Cross-Jones Mitral Valve

Description (Brief)
This is a Cross-Jones non-tilting disc mitral valve developed by Dr. Frederick Cross, MD. It is a size 90 with a lens weight of 2.6463 grams and serial number H-0021-9. Non-tilting valves fell into disuse because of issues such as frequent thromboembolic complications, and the destruction of blood cells known as hemolysis. The Cross-Jones valve was manufactured between 1967 and 1974. It has an open cage composed of three metal struts. The disc is radiolucent silicone rubber with a titanium ring to strengthen the disc and make it radiopaque. Other complications included cocking of the disc, retrograde dislodgement, and disc variance.
The valve was manufactured by Pemco Incorporated and designed by Dr. Frederick Cross of Saint Luke's Hospital in Cleveland, Ohio. In 1956 Cross collaborated with Dr. Earle Kay to build the Kay-Cross oxygenator rotating-disc heart-lung machine. He was director of department of surgery at St. Luke's Hospital in Cleveland, Ohio for more than twenty-six years, and head of thoracic and cardiovascular surgery for thirty-three. He retired in 1988.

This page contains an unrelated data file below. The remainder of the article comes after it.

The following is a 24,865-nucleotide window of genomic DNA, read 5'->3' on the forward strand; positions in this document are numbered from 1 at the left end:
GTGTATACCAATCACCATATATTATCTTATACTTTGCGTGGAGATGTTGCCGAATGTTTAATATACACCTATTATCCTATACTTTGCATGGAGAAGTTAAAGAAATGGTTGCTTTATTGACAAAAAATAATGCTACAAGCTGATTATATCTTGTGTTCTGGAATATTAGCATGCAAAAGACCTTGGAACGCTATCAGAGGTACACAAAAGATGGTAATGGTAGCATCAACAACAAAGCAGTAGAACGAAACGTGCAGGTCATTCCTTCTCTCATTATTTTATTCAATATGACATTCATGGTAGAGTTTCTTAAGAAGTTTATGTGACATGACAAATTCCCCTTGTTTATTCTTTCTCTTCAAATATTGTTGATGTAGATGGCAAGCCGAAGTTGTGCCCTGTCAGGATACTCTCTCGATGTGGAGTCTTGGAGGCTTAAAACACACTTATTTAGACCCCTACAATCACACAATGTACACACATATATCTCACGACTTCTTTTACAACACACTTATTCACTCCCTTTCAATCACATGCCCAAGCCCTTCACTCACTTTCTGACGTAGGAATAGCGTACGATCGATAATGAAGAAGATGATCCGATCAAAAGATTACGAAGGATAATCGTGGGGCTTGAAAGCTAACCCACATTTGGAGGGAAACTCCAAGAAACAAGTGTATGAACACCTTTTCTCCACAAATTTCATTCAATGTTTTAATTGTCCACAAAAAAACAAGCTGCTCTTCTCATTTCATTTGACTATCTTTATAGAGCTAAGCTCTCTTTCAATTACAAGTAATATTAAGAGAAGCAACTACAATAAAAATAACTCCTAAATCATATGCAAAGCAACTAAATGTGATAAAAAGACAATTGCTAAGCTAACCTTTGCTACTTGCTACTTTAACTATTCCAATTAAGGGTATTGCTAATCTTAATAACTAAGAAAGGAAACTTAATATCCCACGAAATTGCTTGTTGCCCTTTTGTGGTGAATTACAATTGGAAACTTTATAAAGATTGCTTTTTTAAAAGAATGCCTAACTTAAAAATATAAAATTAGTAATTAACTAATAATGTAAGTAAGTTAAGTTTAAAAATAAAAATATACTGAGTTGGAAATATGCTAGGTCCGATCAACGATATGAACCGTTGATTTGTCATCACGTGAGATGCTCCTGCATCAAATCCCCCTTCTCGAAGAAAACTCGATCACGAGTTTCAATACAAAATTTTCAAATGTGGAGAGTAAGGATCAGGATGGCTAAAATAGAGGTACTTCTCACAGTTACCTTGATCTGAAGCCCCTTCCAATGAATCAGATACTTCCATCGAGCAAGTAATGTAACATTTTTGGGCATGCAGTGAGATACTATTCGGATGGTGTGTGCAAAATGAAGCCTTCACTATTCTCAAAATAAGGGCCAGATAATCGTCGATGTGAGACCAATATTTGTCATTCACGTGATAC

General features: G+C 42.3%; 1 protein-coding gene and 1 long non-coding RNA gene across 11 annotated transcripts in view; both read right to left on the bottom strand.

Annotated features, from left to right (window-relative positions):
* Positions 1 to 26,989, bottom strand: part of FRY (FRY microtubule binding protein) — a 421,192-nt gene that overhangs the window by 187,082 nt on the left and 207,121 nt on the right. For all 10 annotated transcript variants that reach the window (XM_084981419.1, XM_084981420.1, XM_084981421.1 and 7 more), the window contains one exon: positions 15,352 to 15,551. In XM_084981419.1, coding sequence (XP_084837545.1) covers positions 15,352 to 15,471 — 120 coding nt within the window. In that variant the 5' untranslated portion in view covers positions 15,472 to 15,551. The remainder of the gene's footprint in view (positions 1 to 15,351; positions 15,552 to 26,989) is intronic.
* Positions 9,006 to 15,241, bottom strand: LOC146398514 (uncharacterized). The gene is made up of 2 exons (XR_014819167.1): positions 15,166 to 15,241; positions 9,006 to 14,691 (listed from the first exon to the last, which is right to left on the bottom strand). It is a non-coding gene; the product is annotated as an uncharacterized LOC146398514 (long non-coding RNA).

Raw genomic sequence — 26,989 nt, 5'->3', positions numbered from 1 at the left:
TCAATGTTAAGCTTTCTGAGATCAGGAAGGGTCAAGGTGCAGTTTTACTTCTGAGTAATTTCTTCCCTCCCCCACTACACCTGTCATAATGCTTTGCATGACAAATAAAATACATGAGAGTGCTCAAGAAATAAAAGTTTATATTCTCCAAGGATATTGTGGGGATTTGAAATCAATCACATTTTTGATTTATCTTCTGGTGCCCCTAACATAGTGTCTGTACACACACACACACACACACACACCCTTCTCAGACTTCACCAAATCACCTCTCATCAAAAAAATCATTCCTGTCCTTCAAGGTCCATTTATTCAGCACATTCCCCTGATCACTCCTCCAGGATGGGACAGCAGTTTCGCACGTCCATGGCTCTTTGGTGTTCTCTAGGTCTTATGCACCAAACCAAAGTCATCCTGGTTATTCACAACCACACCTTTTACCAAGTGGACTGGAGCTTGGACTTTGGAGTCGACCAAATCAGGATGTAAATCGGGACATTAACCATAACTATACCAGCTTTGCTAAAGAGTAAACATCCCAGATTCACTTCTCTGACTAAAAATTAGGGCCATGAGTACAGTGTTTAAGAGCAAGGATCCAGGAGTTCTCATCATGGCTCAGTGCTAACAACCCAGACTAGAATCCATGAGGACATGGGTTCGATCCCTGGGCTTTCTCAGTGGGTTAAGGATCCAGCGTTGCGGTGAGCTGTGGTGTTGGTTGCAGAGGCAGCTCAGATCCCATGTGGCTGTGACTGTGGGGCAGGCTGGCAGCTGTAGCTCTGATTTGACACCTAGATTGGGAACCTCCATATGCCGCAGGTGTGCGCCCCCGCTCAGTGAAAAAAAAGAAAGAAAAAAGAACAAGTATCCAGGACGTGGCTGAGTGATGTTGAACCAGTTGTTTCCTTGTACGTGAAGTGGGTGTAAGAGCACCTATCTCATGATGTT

Currently not on view
Object Name
artificial heart valve
date made
ca 1967
Pemco Incorporated
Physical Description
titanium (valve material)
cloth (valve material)
silicone rubber (valve material)
valve: 1.8 cm x 3.7 cm; 23/32 in x 1 15/32 in
place made
United States: Ohio, Cleveland
ID Number
catalog number
accession number
serial number
Artificial Organs
See more items in
Medicine and Science: Medicine
Artificial Heart Valves
Health & Medicine
Data Source
National Museum of American History, Kenneth E. Behring Center


Add a comment about this object